A transition period will be granted for importers to implement marking consistent with this position for imported goods produced in Hong Kong. Such goods, when entered or withdrawn from warehouse for consumption into the United States, after September 25, 2020, must be marked to indicate that their origin is “China” for purposes of 19 U.S.C. section 1304.

Source: https://content.govdelivery.com/accounts/USDHSCBP/bulletins/299cb04?reqfrom=share

LIST OF EU IMPORTED ARTICLES SUBJECT TO ADDITIONAL 25% CUSTOMS DUTIES

USTR released for publication in the Federal Register a “notice of modification of action” announcing changes to the list of European products subject to additional customs duties of 25% ad valorem pursuant to enforcement of the WTO findings in the large civil aircraft dispute between the United States and the European Union.

The release modifies the list of products subject to the additional customs duties (the list is contained in an annex to the notice). The modifications apply with respect to products that are entered for consumption, or withdrawn from warehouse for consumption, on or after 12:01 a.m. eastern daylight savings time on September 1, 2020.

The level of additional customs duties on the listed products will be 25%. The additional duty on certain large civil aircraft will remain at 15%. The annual trade value of the tariff subheadings subject to additional duties under this USTR action remains at approximately $7.5 billion.

Source: https://s3.amazonaws.com/public-inspection.federalregister.gov/2020-17973.pdf

DETENTION ORDER ON GARMENTS MANUFACTURED WITH PRISON LABOR IN CHINA

CBP announced that effective August 11, 2020, it will detain imported merchandise containing garments produced by certain Chinese entities “based on information that reasonably indicated the use of prison labor in the production of those garments.” CBP directed the issuance of a “withhold release order” (WRO) against the identified entities. U.S. federal law prohibits the importation of merchandise mined, manufactured or produced, wholly or in part, by forced labor, including convict labor, forced child labor, and indentured labor. The WRO will require the detention at all U.S. ports of entry of garments and any such merchandise manufactured by the entity group. Importers of detained shipments will be provided an opportunity to export their shipments or submit proof to CBP that the merchandise was not produced with forced labor.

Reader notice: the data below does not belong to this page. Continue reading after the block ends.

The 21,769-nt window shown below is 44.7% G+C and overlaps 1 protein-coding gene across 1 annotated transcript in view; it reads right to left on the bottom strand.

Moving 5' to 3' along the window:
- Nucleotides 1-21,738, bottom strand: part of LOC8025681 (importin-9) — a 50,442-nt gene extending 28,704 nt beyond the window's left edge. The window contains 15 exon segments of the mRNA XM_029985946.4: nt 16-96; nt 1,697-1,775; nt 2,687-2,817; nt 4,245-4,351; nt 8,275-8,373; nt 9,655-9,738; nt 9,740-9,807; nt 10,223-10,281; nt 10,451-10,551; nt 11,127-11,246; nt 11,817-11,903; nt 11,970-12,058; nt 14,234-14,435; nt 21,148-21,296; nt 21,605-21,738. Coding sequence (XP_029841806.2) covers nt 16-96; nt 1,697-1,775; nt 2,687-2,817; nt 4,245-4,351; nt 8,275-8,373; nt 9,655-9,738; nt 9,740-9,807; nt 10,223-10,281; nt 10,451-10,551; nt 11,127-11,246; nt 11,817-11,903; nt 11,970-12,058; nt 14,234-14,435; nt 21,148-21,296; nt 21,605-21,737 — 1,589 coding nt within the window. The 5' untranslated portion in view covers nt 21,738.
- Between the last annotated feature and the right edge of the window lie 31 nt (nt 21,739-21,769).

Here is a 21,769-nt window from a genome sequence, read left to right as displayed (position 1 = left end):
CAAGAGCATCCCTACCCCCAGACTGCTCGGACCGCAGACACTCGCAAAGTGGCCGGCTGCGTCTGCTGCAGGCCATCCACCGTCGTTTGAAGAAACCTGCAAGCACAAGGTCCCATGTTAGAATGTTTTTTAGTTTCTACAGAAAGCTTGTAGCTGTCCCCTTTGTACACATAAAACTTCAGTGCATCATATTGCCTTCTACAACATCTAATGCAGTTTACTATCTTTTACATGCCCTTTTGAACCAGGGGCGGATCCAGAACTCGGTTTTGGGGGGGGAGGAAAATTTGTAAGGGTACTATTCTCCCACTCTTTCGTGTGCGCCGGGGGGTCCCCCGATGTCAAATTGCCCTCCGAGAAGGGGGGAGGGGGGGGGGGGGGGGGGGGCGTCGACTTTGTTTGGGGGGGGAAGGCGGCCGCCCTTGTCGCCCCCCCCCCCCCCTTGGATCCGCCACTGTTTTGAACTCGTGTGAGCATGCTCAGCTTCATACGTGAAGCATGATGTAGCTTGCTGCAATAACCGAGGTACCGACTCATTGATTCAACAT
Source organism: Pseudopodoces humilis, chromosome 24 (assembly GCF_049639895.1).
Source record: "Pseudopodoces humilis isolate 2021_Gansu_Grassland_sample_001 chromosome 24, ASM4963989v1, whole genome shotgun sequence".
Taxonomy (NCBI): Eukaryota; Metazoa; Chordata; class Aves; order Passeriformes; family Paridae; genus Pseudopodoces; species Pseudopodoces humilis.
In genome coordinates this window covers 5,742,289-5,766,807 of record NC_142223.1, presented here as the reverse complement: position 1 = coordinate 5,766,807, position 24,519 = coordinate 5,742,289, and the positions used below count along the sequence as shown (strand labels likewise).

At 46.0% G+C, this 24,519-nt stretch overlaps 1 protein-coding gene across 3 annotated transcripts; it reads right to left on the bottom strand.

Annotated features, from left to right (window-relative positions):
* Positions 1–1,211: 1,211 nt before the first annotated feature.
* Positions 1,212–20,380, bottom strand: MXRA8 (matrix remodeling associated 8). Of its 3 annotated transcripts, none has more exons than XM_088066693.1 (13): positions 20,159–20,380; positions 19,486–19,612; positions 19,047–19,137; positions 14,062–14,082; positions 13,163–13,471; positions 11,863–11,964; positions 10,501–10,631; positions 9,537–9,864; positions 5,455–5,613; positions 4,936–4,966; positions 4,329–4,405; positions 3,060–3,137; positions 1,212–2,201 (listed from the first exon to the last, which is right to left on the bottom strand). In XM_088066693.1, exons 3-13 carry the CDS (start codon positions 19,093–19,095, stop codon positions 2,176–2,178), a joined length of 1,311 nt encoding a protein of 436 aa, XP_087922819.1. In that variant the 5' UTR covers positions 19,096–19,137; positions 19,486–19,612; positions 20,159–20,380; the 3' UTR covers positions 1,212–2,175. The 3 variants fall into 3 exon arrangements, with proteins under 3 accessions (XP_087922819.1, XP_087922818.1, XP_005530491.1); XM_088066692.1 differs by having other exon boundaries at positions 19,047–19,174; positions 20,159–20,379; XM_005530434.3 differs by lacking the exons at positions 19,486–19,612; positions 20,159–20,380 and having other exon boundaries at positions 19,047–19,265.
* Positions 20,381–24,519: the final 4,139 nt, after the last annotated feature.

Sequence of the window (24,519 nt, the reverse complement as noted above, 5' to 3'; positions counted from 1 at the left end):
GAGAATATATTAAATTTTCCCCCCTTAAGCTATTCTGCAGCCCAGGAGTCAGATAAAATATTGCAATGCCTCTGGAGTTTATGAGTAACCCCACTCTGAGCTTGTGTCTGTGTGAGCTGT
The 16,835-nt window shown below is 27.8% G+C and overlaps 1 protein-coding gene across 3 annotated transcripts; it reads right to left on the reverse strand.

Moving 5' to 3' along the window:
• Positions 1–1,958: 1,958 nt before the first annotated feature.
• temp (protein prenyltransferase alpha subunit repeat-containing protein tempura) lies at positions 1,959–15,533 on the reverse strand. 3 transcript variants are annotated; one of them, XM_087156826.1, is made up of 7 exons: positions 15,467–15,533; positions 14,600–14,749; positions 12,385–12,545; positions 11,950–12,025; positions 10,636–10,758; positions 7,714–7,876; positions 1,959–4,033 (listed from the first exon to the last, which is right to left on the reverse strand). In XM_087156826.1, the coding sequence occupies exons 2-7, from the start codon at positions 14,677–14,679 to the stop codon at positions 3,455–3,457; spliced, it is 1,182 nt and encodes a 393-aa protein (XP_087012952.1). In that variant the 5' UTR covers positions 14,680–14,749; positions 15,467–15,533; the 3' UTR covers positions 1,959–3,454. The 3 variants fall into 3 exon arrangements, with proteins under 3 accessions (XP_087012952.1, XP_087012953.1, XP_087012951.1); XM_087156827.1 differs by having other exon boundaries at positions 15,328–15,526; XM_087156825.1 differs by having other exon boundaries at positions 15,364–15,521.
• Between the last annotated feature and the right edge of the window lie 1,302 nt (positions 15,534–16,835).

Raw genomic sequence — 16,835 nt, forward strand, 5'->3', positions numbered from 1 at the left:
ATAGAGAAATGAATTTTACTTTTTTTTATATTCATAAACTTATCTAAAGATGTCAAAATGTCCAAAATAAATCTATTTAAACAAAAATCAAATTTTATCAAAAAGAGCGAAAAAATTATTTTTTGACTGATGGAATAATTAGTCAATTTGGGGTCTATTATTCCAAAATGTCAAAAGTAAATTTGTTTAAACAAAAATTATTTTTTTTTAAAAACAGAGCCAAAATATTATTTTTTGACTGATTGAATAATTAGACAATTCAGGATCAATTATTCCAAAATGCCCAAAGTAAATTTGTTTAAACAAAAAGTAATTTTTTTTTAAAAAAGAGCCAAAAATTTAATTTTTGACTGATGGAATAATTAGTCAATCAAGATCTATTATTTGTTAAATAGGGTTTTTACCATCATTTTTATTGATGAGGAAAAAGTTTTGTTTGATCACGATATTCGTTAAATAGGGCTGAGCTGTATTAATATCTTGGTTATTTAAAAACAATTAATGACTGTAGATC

Source:https://www.cbp.gov/newsroom/national-media-release/cbp-issues-detention-order-garments-manufactured-prison-labor-china

“FILLABLE” TEMPLATE FOR CERTIFICATION OF ORIGIN

As noted in a related CBP release, most free trade agreements can be supported by a certification attesting to the imported product’s originating status.  This attestation is called a “certification of origin.”  The template (in PDF format) is a fillable template that demonstrates how such certification of origin can be structured and that users may elect to use it.  The use of this template is not compulsory; however, all of the data elements specified in the template must still be provided upon request to CBP in connection with a claim for preferential tariff treatment.

Source: https://www.cbp.gov/document/guidance/certification-origin-template